Olympic Jumping Complex

The Olympic Jumping Complex features the 90-meter and 120-meter ski jumps, the 40-meter and 15-meter training hills as well as a 750,000 gallon pool freestyle aerial training facility. The site is fully equipped with a permanent snow-making system, an integrated scoring system with a display scoreboard and a permanent speed meter.

The majestic 90-meter and 120-meter towers dress the Adirondack skyline as you head into Lake Placid. The 120-meter tower (approximately 26 stories high) is complete with a glass look-out elevator where the public can ascend to the athlete start tower for a scenic vista of the High Peaks and beyond as well as access the outside start gate. Visitors approach the elevator via chairlift which rides up the steep landing hill.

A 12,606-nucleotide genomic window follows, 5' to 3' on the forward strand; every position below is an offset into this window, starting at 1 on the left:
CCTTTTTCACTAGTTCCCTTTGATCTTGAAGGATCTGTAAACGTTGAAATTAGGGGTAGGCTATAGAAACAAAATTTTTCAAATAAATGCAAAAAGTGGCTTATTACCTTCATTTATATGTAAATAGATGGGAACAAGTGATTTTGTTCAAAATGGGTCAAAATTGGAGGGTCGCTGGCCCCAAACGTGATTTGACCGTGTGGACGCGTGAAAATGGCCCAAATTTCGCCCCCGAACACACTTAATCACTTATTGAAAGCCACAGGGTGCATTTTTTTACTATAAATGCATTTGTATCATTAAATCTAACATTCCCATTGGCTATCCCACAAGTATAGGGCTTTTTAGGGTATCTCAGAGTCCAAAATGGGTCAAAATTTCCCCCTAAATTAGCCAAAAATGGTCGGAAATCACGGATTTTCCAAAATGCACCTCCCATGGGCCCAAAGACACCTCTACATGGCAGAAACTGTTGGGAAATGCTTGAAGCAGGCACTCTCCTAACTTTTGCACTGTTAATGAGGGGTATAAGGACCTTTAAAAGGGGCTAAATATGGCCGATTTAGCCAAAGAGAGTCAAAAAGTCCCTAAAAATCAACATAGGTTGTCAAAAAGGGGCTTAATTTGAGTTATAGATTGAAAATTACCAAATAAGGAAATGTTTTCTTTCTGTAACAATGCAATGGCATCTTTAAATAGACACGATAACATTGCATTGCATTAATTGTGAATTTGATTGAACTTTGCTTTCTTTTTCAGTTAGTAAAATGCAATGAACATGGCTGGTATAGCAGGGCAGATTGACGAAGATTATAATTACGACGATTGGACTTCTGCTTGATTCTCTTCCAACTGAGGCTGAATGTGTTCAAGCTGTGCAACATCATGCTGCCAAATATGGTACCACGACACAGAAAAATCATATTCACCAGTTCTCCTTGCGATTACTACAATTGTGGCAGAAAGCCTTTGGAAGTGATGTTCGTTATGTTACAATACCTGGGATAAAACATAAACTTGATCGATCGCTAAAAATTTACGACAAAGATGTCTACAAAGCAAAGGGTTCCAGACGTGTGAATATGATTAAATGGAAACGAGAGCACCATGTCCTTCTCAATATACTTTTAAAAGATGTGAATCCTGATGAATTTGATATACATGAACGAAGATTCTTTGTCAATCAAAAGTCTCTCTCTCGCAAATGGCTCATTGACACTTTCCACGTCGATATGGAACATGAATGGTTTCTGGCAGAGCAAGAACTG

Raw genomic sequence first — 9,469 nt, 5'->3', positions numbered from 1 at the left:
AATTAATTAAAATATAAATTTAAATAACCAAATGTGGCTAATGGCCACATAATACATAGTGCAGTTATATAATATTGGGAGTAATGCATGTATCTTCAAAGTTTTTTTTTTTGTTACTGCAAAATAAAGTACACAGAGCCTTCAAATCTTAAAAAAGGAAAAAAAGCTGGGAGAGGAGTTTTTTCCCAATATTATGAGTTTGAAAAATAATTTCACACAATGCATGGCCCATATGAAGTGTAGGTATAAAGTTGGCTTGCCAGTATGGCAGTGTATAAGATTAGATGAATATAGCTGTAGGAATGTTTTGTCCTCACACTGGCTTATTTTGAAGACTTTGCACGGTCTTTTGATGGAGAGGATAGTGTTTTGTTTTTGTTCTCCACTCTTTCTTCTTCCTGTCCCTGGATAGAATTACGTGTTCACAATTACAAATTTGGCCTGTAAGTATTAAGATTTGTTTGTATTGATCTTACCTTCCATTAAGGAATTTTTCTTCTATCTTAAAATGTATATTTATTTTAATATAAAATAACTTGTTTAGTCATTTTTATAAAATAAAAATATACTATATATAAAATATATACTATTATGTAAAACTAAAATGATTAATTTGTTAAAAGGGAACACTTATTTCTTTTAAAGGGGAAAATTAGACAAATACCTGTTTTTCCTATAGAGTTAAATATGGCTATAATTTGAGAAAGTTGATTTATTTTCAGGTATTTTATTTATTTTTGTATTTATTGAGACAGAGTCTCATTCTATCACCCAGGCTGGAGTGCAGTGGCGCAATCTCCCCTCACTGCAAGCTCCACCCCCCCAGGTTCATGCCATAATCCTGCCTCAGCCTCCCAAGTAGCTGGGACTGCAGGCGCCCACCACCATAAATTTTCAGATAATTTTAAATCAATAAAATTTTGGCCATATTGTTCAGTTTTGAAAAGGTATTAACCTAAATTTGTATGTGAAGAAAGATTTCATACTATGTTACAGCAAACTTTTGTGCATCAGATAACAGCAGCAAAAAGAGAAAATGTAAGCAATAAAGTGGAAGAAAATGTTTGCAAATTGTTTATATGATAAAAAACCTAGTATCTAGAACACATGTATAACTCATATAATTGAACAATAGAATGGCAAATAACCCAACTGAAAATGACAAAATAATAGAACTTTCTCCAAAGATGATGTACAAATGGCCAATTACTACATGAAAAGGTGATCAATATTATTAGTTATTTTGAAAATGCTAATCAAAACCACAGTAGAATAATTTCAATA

The ski jumps grew and changed rapidly in the early years. The first jump, 35-meters, was built by the Lake Placid Club in 1920. In 1921, the Club hosted Lake Placid’s first national ski jumping competition. In 1923 the jump was rebuilt to become a 50-meter hill. In 1927-28, the 60-meter jump used in the 1932 Winter Games was developed. The hill was designed by winter sports enthusiast and Games Committee President Godfrey Dewey. The site has seen constant use since opening, including summer use which became regular beginning as early as the 1940’s. Ice, cut from the nearby Cascade Lakes was stored in an ice house at the top of the 40-meter hill. The ice was then crushed and shaved and used to line the hill. The icehouse tradition carried on until 1984 when the hill was modernized with a special plastic surface to simulate snow.